Online Compliance Information 7. What statute or regulation allows information from survey findings to show on the online facility compliance search? K.S.A 65-534 (effective July 1, 2010) required KDHE to establish an online information dissemination system for the public. The system was required to include, at a minimum, information regarding the names of licensees, applicants, and history of citations and substantiated findings. All information stated on the Notice of Survey Findings (NOSF) is displayed through the online search so it’s a reflection of what was given to the licensee following the visit. The information displayed from an online search is the same information contained in the file and what would be provided if requested from the Department pursuant to the Kansas Open Records Act (KORA) (K.S.A. 45-215 et seq.). The only difference is the method of delivery. Disclosure of certain information is prohibited pursuant to K.S.A. 65-525 and other statutes regarding confidential information and is not displayed or distributed under KORA. The online facility compliance search page offers a number of documents and detailed guidance information about the law, what is displayed, how to request additional information from a file, and how to read the report. Technical assistance and consultations are noted on the NOSF and part of the official record/file; however, they are not displayed online via the “View Findings” link .

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Bureau of Family Health Child Care Licensing Program Curtis State Office Building 1000 SW Jackson St., Suite 200 Topeka, KS 66612-1274

Phone: 785-296-1270 Fax: 785-296-0803 cclr@kdheks.gov www.kdheks.gov/kidsnet

Research has demonstrated that posting of licensing information on the Internet has a positive effect on compliance with licensing rules. (Source: American Academy of Pediatrics, American Public Health Association, National Resource Center for Health and Safety in Child Care and Early Education. 2011. Caring for our children: National health and safety performance standards; Guidelines for early care and education programs.3rd edition. Elk Grove Village, IL: American Academy of Pediatrics; Washington, DC: American Public Health Association. Chapter 10: Licensing and Community Action, 10.4 Facility Licensing, 10.4.2 Facility Inspections and Monitoring, Standard 10.4.2.1: Frequency of Inspections for Child Care Centers, Large Family Child Care Homes, and Small Family Child Care Homes. Also available at http://nrckids.org.)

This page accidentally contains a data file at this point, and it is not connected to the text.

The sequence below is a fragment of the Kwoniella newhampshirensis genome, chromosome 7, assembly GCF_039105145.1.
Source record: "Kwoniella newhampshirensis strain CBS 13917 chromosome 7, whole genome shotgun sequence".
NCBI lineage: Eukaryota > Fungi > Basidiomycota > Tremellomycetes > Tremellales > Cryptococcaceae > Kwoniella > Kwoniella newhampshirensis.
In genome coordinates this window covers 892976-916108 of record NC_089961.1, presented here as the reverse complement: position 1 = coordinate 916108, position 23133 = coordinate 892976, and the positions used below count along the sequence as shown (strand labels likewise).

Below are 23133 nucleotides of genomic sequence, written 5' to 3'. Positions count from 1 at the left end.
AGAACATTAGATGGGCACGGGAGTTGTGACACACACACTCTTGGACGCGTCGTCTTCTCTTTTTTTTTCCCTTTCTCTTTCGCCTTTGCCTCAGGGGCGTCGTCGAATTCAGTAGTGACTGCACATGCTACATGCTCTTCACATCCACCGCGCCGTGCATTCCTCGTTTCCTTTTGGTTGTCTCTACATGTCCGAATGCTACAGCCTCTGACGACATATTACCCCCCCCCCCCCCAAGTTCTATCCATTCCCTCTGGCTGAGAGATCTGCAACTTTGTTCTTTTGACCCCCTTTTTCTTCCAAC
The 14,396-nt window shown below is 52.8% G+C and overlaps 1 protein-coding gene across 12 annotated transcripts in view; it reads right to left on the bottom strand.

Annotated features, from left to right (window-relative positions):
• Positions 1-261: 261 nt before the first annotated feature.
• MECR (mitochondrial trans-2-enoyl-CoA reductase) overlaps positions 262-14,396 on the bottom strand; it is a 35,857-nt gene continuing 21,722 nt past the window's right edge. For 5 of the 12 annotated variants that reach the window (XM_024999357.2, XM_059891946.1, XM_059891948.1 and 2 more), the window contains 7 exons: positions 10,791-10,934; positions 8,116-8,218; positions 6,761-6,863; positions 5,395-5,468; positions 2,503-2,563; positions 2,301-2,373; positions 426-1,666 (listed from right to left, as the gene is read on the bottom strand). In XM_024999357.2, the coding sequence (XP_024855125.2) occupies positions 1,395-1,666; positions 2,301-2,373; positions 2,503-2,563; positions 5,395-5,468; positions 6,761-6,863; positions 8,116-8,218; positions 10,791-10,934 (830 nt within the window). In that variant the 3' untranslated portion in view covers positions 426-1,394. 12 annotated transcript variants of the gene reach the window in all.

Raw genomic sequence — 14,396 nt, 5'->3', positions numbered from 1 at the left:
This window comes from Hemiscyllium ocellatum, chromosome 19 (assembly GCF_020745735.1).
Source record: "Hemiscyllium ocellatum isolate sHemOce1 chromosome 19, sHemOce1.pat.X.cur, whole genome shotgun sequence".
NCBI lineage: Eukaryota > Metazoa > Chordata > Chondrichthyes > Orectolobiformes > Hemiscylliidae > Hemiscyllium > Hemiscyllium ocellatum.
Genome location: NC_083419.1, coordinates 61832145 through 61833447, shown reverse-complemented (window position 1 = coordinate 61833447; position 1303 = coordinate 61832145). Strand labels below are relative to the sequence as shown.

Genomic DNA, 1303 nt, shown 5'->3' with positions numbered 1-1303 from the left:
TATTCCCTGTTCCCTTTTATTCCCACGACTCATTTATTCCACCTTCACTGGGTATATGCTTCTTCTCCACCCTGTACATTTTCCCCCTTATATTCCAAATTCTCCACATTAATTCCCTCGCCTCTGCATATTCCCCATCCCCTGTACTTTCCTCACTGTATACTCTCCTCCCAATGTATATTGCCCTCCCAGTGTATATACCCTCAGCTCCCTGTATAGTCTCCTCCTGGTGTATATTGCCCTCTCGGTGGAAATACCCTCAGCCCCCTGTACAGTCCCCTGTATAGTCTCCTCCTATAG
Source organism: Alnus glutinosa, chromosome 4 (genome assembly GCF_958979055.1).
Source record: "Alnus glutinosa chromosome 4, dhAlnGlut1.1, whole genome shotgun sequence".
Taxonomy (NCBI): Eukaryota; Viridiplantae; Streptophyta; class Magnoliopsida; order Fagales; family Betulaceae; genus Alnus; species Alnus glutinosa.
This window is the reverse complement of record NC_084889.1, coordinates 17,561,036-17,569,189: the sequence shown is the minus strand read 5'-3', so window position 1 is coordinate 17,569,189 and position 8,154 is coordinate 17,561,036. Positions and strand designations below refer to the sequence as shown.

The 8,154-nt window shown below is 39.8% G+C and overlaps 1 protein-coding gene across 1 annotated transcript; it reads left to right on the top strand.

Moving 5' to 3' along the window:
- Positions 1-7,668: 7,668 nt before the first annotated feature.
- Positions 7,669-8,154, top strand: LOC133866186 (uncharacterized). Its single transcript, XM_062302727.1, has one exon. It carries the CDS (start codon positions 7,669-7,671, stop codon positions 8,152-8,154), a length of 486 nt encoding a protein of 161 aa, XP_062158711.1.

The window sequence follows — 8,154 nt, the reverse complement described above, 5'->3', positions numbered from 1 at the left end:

8. When a consultation is noted on my Notice of Survey Findings (NOSF) is it a finding, a recommendation or general information? Consultations listed on the Notice of Survey Findings are not violations. Consultations are health and safety related education and information provided by the licensing surveyor during the survey. Consultations can be anything related to the health, safety, well-being and care of children and/or early care and education effective practices, recommendations, etc. Technical assistance and consultation provided by licensing inspectors on an on-going basis are essential to help programs achieve compliance with the rules and go beyond the basic (foundation) level of quality. These positive strategies are most effective when combined with other pieces of the early care and education system which promote quality (such as professional development, quality and improvement rating systems, accreditation, peer support, and consumer education). (Source: American Academy of Pediatrics, American Public Health Association, National Resource Center for Health and Safety in Child Care and Early Education. 2011. Caring for our children: National health and safety performance standards; Guidelines for early care and education programs.3rd edition. Elk Grove Village, IL: American Academy of Pediatrics; Washington, DC: American Public Health Association. Chapter 10: Licensing and Community Action, 10.4 Facility Licensing, 10.4.2 Facility Inspections and Monitoring, Standard 10.4.2.1: Frequency of Inspections for Child Care Centers, Large Family Child Care Homes, and Small Family Child Care Homes. Also available at http://nrckids.org.) 9. If a potential family or a current parent had questions regarding the findings found from an online search what should I do? Providers should explain the licensing requirements for the particular license type and encourage parents to review the facility’s compliance history so they can feel more comfortable about the setting their child will be in while they are away. If the parent has questions you can’t answer, refer them to the local child care surveyor or KDHE if additional information from the facility file and/or interpretation of the findings is desired. The CCL website offers a document (CCL.036) titled Selecting Child Care: A Guide for Parents that you can refer the parent to for more information about reviewing facility compliance. The link available on the CCL website, Understanding the Online Compliance Information (http://www.kdheks.gov/bcclr/online_comp_report.htm) has several help documents to assist parents with understanding the information displayed. There is a link to Reading the Child Care Facility Report which walks a reviewer through the sections of the report. The link Child Care Licensing Survey Process outlines the Department and Child Care Provider responsibilities, authority/laws, purpose of surveys, and the different types of on-site surveys. The Child Care Licensing Enforcement Process explains the philosophy and protocol related to administrative reviews of facilities with substantial (imminent risk violations) and /or ongoing or repeat noncompliance. 10. In 2010 a complaint was made regarding my facility. A complaint survey was conducted and the complaint was unsubstantiated. I did not have any other findings. Why does it state that the findings are “Not Available”?